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    Posted August 14, 2013 by
    Richardlucas

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    Everyday Hope

     

    CNN PRODUCER NOTE     Richardlucas was inspired to file this story after visiting the Jones family in their home in Salem, Oregon, back in September 2012. He says that day their youngest son, Lincoln, was not doing so well after chemotherapy. Being a longtime friend of the family, he felt like their story and struggle needed to be shared. Lincoln's dad, Brian, wanted to raise awareness about children with cancer and organized a campaign called Run for the White House for Childhood Cancer Awareness. 'The campaign's goal is to raise awareness and increase funding at the government level for all pediatric cancer research, which currently only receives 4% of the government's 5 billion dollar budget,' he said. This upcoming September 1, Brian will be running the final distance to the White House for the campaign.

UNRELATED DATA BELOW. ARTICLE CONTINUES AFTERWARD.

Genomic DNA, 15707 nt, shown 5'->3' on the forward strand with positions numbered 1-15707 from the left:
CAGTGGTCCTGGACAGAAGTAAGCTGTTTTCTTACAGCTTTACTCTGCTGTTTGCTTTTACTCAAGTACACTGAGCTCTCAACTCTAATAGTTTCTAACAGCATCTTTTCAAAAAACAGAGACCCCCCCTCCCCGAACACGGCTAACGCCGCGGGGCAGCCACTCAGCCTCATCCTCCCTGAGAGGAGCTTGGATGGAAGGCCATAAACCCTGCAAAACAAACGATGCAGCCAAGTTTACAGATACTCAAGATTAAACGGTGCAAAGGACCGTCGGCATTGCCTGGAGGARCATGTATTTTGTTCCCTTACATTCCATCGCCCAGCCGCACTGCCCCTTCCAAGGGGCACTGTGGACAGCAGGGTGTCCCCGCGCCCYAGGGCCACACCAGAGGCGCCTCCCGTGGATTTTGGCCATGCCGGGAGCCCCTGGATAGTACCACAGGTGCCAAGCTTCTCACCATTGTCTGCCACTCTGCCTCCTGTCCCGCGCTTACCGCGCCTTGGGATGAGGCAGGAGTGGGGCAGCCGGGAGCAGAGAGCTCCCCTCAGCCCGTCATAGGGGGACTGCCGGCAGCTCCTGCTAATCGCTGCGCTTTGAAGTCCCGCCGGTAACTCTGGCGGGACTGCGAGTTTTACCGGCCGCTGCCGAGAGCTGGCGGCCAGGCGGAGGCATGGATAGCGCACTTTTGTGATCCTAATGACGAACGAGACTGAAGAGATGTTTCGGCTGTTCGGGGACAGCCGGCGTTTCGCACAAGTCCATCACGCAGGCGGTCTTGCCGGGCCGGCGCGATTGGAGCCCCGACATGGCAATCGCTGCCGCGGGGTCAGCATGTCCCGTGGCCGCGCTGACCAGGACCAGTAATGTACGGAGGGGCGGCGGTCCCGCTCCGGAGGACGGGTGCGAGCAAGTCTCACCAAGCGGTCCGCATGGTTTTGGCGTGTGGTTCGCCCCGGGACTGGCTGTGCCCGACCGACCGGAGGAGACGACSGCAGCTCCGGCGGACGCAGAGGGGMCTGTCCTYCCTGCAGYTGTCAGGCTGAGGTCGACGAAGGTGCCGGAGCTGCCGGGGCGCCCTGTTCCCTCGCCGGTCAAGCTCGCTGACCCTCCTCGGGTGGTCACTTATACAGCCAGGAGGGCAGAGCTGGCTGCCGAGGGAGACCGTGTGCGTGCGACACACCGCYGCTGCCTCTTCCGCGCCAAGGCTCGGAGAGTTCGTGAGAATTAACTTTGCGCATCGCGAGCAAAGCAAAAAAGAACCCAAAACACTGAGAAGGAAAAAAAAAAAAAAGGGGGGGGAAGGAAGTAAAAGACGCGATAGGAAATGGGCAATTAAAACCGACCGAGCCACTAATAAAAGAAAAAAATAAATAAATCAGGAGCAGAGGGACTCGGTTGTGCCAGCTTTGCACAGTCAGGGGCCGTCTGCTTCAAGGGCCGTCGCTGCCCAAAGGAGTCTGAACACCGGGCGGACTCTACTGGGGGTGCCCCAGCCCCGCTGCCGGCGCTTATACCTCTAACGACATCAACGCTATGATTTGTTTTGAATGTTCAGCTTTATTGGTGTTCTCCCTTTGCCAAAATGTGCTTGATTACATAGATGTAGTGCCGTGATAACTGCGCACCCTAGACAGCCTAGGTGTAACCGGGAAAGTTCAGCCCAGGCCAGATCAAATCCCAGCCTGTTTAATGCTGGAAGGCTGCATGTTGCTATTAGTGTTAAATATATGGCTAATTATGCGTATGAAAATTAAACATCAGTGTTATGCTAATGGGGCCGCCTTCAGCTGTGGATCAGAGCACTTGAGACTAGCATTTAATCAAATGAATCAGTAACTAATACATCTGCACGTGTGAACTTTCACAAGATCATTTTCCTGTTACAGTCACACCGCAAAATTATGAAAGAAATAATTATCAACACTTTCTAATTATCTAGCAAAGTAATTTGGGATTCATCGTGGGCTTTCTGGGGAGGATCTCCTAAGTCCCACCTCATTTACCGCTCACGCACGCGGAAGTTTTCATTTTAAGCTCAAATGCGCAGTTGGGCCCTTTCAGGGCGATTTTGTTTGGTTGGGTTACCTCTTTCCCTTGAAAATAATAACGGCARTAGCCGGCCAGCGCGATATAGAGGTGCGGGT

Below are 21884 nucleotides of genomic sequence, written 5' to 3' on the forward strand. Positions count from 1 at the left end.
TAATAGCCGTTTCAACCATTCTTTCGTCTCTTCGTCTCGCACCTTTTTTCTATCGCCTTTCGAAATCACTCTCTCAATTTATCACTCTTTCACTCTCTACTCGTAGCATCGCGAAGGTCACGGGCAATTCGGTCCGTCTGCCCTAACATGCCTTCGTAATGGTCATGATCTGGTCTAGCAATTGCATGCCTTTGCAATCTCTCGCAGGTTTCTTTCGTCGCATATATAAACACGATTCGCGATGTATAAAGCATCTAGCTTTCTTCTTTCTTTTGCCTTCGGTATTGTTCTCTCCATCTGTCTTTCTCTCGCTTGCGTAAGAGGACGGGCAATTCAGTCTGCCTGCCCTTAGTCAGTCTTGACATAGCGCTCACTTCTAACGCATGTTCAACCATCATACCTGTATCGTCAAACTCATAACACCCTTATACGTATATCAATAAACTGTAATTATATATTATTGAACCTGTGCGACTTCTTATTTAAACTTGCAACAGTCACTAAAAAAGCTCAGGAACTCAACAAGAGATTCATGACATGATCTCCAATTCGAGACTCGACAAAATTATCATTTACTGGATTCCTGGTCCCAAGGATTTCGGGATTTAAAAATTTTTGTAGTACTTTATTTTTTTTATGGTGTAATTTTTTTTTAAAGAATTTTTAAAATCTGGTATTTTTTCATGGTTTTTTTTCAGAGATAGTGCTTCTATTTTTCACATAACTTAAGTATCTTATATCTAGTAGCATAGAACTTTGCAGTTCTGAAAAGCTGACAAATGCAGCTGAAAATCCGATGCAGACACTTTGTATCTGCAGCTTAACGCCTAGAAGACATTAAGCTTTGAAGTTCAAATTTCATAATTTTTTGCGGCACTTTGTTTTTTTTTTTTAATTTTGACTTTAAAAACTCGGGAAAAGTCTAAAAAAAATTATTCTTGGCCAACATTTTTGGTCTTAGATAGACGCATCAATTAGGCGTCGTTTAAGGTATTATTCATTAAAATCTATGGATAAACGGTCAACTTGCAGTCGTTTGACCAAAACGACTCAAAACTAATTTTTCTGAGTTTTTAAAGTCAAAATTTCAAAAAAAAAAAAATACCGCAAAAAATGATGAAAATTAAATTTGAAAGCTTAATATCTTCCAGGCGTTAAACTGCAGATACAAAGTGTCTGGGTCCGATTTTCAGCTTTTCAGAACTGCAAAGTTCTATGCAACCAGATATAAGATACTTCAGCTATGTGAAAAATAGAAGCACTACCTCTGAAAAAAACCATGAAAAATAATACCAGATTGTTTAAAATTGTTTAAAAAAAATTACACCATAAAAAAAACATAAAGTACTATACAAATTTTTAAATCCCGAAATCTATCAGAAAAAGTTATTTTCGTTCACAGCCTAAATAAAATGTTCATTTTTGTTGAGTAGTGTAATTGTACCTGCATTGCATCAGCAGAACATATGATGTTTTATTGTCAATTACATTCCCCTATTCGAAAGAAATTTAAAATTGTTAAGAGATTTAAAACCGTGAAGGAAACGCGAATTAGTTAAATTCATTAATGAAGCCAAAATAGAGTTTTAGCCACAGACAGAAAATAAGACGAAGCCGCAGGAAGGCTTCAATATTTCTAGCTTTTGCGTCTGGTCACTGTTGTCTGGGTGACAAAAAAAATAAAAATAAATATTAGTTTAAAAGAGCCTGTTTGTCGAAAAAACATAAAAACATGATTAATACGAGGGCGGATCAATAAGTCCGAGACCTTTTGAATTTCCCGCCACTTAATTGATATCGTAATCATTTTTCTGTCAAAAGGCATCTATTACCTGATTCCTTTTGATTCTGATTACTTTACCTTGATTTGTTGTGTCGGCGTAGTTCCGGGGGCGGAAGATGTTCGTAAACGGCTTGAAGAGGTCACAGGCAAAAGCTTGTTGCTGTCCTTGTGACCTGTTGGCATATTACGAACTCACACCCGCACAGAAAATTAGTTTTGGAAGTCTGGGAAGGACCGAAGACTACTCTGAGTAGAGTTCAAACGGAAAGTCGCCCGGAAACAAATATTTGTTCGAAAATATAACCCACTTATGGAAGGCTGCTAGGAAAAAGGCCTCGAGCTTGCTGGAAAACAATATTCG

- Jareen, CNN iReport producer


    This is the story of the Jones family. Theirs is a story of hope in the face of tragedy, and courage in the midst of excruciating pain. It is a remarkable testament to love, to faith and an unequivocal desire to persevere in the face of relentless struggles.
     
    Two years ago, Brian and Jenny Jones celebrated a milestone in their marriage, their ten year anniversary. As they celebrated with their family and friends, they looked forward to happiness in the next chapter of their lives.